3D Printing FilamentsAerospaceSustainability

KLM is 3D printing aircraft tools from recycled plastic bottles

The airline hopes to reduce its waste by 50% by 2030

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It’s challenging enough to reduce plastic consumption here on the ground but in the air it’s practically impossible. I’ve become all too wary of all the plastic that is barely used and simply thrown away on flights. Apparently, I’m not the only one. KLM Royal Dutch Airlines is attempting to curb the amount of plastic it tosses after flights by transforming used water bottles into 3D printing filament.

At the end of every flight, KLM says staff will collect left over PET bottles from planes at Amsterdam Airport Schipol and send them to be recycled and reprocessed as filament for 3D printers. The resulting filament will then be used to print tools for repairing and maintaining KLM aircraft. Not only will this circular economy help to reduce plastic waste created during flights, but it will reportedly save KLM’s Engineering & Maintenance department time and money.

KLM Engineering & Maintenance adopted 3D printing technologies some time ago, but it has largely relied on external suppliers for 3D printing materials. Now, with the ability to provide its own source material, it will be able to increase the efficiency and sustainability of its 3D printing usage.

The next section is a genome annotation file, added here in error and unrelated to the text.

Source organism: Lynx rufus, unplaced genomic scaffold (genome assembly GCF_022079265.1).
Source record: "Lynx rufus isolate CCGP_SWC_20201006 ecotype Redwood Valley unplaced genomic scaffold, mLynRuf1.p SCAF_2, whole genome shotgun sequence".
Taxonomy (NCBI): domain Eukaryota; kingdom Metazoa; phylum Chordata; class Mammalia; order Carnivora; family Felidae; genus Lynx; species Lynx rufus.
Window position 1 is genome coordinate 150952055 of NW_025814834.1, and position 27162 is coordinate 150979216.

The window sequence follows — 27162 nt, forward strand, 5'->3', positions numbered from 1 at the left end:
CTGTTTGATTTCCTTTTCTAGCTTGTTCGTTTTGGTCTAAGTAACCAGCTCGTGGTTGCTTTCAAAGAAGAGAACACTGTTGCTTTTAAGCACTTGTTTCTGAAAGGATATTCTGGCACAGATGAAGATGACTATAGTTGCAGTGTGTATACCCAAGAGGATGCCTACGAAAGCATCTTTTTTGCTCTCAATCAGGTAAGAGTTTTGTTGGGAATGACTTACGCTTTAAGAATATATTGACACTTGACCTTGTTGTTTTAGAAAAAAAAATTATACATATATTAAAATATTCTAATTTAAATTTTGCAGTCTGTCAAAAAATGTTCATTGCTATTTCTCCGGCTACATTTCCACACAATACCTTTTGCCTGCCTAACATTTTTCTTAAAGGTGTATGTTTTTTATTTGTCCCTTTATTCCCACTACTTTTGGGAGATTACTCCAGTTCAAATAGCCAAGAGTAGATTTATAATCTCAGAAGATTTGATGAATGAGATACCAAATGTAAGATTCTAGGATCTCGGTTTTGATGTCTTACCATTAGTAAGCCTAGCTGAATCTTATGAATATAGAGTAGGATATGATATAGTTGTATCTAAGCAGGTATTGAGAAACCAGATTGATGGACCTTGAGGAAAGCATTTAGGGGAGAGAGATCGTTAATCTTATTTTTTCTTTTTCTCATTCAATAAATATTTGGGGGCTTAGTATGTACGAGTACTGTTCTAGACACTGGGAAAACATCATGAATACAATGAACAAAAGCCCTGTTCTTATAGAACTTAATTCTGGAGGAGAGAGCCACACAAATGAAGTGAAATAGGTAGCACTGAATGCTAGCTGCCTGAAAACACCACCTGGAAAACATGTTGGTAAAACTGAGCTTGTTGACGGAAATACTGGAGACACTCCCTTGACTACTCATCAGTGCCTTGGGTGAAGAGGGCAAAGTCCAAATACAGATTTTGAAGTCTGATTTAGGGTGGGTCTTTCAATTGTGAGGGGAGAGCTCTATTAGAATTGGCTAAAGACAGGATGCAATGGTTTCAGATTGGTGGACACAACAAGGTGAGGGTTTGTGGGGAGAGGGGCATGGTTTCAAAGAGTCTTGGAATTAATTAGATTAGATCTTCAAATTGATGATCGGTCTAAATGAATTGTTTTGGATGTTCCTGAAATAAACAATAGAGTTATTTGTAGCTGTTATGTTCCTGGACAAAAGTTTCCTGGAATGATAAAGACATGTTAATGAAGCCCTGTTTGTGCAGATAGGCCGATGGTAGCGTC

KLM recycled filament

KLM currently uses 3D printing for a range of applications, including the fabrication of special plugs that protect rim holes from paint when Boeing 737s are painted, 3D printed covers which are using during turbine blade maintenance, and a tool for removing overhead baggage bins.

Additive manufacturing is used so much, in fact, that KLM E&M reportedly goes through about 1.5 kg of filament a day at a cost of about 60 euros per kilo. Now, because KLM supplies PET plastic to recycling company Morssinkhof Rymoplast, which in turn provides pellets to Dutch filament maker Reflow, the cost of its filament is reduced to just 17 euros per kilo.

More than just cost, the project is helping KLM take steps towards achieving its sustainability goals. By 2030, the airline plans to reduce its waste by 50% compared to 2011 levels. Last year, the company succeeded in cutting its waste by 9% and recycling 28% of the remaining waste.

“We are continuously investing in sustainable and innovative products and processes,” commented Ton Dortmans, Executive Vice President Engineering & Maintenance. “For our customers, for society and for our own employees. It’s terrific to see how we are able to make useful products from waste materials.

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Tess Boissonneault

Tess Boissonneault is a Montreal-based content writer and editor with five years of experience covering the additive manufacturing world. She has a particular interest in amplifying the voices of women working within the industry and is an avid follower of the ever-evolving AM sector. Tess holds a master's degree in Media Studies from the University of Amsterdam.

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